Disfluency in Spontaneous Speech (DiSS'01)
August 29-31, 2001
Many factors conspire to cause speakers to produce hesitations and self-repairs in dialogue. It has been noted that disfluency rates vary between corpora, with different overall dialogue tasks and with different modalities (e.g. humancomputer vs. human-human) and between speakers, where they play different roles within a given dialogue.
In this paper, we attempt to account for some of these results by examining the interaction between rates of different types of disfluency and types of utterance (dialogue moves) within one corpus of human-human task oriented dialogues.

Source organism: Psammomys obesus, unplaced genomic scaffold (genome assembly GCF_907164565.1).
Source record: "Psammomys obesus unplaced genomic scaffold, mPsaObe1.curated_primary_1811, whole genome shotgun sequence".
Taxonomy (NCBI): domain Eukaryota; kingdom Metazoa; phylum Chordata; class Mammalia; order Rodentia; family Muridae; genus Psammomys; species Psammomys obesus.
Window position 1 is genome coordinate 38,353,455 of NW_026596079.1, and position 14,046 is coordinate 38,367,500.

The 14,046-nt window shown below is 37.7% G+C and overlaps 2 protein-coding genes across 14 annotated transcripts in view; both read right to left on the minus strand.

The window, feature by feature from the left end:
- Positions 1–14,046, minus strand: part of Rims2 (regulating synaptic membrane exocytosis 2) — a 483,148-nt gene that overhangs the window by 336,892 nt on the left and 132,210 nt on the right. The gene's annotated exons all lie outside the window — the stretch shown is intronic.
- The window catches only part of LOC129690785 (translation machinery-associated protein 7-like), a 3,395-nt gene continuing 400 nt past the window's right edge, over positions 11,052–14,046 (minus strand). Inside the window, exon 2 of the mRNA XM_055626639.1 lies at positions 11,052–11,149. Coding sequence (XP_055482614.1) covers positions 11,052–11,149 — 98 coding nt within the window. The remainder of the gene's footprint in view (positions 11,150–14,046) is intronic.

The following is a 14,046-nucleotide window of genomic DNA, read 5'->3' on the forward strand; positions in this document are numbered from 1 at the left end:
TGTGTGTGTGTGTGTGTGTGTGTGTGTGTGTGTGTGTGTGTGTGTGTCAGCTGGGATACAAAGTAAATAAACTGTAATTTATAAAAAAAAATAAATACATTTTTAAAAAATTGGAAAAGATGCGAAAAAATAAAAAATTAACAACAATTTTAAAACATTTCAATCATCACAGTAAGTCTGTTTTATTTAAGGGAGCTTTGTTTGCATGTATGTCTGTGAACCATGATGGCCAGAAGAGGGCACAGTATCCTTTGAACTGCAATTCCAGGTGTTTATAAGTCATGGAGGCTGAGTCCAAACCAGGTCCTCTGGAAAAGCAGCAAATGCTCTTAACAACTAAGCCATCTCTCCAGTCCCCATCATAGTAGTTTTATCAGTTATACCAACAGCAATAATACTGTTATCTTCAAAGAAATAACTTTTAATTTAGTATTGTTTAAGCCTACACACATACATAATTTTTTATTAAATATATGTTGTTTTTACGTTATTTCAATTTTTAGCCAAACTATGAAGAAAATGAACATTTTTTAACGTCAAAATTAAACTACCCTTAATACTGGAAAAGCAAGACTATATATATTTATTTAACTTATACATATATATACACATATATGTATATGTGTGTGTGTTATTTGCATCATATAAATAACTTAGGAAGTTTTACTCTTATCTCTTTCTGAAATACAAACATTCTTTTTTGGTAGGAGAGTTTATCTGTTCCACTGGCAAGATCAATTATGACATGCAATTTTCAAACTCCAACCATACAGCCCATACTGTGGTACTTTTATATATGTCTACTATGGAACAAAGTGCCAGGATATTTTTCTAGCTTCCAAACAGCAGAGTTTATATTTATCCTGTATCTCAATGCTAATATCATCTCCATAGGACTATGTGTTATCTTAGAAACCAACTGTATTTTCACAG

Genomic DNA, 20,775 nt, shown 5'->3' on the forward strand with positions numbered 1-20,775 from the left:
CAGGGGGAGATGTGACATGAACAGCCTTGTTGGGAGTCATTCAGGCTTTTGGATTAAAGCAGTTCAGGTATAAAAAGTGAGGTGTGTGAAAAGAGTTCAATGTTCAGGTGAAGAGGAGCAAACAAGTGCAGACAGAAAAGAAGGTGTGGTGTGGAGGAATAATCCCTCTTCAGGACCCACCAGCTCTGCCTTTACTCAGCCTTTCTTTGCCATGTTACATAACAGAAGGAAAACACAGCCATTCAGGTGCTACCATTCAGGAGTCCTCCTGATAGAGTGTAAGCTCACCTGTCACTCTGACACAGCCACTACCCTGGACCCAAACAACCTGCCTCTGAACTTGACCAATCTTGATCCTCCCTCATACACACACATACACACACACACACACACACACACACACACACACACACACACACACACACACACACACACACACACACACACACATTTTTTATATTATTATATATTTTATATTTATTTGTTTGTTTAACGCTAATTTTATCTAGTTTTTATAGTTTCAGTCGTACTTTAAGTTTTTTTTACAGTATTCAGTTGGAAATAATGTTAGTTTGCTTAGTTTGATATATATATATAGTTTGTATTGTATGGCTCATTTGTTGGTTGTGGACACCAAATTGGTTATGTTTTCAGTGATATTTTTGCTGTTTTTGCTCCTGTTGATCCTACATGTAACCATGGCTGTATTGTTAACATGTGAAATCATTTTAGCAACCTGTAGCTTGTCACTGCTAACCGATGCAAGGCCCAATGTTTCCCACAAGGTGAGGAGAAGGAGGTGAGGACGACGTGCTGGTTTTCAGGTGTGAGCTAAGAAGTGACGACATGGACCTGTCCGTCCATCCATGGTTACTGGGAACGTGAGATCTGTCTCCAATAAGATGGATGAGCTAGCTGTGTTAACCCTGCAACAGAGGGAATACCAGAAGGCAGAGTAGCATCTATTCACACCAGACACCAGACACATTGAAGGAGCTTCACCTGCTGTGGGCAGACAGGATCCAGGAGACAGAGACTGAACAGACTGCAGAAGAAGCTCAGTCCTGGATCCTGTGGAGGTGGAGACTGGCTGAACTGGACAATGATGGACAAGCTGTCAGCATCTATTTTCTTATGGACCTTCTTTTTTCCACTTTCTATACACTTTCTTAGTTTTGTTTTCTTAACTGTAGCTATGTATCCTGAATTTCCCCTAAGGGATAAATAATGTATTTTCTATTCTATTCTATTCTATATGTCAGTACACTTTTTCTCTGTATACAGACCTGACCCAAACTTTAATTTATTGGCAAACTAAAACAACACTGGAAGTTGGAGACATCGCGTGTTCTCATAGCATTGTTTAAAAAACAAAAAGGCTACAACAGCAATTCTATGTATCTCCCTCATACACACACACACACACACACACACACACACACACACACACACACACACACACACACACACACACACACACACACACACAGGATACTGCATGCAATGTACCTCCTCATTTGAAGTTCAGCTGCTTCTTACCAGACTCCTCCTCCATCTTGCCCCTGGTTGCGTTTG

We find both that overall disfluency rate varies by dialogue move type, with moves which require more planning producing more disfluency, and that the distribution of disfluency types varies between move types, most notably with complex and negative responses to questions producing more filled pauses than positive replies and other moves.
This work helps us to understand how dialogue structure can account for differences in disfluency rates between and within speech corpora and has implications for research in speech production and perception, discourse studies, dialogue management and automatic speech recognition.
Bibliographic reference. Lickley, Robin J. (2001): "Dialogue moves and disfluency rates", In DISS'01, 93-96.